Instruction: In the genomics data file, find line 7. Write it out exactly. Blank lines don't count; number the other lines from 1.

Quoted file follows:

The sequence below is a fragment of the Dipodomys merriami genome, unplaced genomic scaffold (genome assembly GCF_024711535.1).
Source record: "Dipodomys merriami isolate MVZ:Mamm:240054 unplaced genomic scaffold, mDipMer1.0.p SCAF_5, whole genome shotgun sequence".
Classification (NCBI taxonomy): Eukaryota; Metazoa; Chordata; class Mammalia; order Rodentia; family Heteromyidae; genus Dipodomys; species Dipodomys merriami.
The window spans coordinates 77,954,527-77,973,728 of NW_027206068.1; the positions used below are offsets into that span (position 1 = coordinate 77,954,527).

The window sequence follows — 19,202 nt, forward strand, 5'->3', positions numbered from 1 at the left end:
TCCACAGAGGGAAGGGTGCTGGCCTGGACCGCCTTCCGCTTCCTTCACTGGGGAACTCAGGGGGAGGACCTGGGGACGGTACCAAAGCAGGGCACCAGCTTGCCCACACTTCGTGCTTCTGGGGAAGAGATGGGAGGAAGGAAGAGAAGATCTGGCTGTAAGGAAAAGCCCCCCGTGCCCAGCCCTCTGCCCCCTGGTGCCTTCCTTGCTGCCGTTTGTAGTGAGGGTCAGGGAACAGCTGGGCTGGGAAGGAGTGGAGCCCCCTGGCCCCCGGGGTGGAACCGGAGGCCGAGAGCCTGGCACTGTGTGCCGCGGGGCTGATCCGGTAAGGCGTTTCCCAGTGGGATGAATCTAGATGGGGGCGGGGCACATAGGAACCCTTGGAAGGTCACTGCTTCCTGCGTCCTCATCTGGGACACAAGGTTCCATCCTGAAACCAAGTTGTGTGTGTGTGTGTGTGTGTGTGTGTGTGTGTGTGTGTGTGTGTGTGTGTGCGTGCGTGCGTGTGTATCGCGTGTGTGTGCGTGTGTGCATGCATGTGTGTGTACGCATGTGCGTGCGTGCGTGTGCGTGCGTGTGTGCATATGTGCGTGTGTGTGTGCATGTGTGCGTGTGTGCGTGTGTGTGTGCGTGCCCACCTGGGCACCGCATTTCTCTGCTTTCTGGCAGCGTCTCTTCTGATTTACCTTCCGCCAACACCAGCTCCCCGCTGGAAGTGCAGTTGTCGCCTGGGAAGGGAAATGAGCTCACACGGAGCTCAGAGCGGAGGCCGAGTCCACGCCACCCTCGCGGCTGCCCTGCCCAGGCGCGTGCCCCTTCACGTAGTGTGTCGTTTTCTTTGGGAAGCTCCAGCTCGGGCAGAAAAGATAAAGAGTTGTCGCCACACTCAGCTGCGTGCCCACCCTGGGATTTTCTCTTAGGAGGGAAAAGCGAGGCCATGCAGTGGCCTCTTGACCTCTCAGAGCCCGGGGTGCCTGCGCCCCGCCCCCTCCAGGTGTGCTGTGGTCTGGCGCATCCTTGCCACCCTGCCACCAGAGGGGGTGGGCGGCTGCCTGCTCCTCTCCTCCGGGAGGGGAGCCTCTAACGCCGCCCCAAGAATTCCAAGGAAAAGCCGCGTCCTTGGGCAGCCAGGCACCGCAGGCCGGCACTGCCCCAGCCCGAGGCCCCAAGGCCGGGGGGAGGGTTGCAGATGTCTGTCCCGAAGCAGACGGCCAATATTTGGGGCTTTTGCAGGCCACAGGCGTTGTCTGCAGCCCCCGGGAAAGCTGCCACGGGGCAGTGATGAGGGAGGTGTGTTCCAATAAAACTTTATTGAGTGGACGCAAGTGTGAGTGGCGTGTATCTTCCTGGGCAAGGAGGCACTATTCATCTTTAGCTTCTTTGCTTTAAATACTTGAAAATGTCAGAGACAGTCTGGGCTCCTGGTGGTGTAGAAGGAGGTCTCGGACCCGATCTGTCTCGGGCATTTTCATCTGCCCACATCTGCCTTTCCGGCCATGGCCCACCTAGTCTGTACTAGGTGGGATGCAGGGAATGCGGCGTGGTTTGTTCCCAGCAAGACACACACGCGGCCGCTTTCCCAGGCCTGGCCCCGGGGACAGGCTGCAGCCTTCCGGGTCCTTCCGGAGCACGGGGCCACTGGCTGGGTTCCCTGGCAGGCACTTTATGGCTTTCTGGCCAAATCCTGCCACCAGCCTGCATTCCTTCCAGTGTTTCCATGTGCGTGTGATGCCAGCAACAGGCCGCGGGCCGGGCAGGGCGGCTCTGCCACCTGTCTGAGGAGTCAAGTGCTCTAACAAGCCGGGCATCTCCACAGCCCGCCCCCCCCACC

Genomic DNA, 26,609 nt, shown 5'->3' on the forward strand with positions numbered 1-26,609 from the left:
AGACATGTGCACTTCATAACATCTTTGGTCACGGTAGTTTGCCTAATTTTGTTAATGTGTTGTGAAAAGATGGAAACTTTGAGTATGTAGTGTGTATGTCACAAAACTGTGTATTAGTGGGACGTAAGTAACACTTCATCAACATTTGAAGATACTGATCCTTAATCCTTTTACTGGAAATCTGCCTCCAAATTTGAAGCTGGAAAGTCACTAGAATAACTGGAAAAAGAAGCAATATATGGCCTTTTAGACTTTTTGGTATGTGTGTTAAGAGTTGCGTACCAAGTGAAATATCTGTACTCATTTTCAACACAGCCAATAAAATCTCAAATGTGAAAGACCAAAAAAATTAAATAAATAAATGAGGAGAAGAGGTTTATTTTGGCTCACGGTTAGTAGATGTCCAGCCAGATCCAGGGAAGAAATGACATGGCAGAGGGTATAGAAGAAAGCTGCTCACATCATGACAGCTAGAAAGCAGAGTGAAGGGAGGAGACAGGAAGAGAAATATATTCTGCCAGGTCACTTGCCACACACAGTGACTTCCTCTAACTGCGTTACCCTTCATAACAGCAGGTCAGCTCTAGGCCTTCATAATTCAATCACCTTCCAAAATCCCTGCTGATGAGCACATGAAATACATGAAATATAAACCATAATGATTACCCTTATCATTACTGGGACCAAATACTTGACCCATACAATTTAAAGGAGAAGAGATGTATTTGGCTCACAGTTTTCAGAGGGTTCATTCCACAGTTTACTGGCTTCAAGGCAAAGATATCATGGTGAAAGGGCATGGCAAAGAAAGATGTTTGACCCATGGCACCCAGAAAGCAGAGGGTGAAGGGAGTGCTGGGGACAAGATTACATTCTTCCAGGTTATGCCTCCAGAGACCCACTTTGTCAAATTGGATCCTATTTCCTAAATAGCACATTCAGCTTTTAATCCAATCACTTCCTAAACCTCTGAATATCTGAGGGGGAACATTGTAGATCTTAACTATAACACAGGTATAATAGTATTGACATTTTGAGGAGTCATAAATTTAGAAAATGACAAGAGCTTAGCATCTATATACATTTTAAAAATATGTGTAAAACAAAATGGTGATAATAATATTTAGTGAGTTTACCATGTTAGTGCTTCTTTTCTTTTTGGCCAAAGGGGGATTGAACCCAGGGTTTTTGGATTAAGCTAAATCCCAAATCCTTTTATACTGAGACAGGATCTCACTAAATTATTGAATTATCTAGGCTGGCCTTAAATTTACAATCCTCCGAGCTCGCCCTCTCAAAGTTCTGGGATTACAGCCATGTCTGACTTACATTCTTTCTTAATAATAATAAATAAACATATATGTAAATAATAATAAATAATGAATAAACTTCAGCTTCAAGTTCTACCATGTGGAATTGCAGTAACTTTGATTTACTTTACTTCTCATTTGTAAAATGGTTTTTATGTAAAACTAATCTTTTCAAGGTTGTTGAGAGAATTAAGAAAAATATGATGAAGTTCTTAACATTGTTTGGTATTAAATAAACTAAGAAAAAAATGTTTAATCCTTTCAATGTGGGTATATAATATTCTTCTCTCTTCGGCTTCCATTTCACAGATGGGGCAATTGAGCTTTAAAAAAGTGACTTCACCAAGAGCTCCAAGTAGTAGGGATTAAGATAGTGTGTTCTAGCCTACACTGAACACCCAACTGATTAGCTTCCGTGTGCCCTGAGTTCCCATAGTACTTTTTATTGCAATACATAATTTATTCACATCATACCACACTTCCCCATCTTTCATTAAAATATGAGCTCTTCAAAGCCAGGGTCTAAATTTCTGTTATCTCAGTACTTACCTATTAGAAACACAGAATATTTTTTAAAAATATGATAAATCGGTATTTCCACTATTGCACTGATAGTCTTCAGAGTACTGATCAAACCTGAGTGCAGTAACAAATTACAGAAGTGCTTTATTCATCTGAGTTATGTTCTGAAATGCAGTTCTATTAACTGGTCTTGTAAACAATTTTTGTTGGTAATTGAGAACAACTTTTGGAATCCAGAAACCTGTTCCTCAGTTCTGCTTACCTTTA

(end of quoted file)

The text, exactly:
Genomic DNA, 26,609 nt, shown 5'->3' on the forward strand with positions numbered 1-26,609 from the left: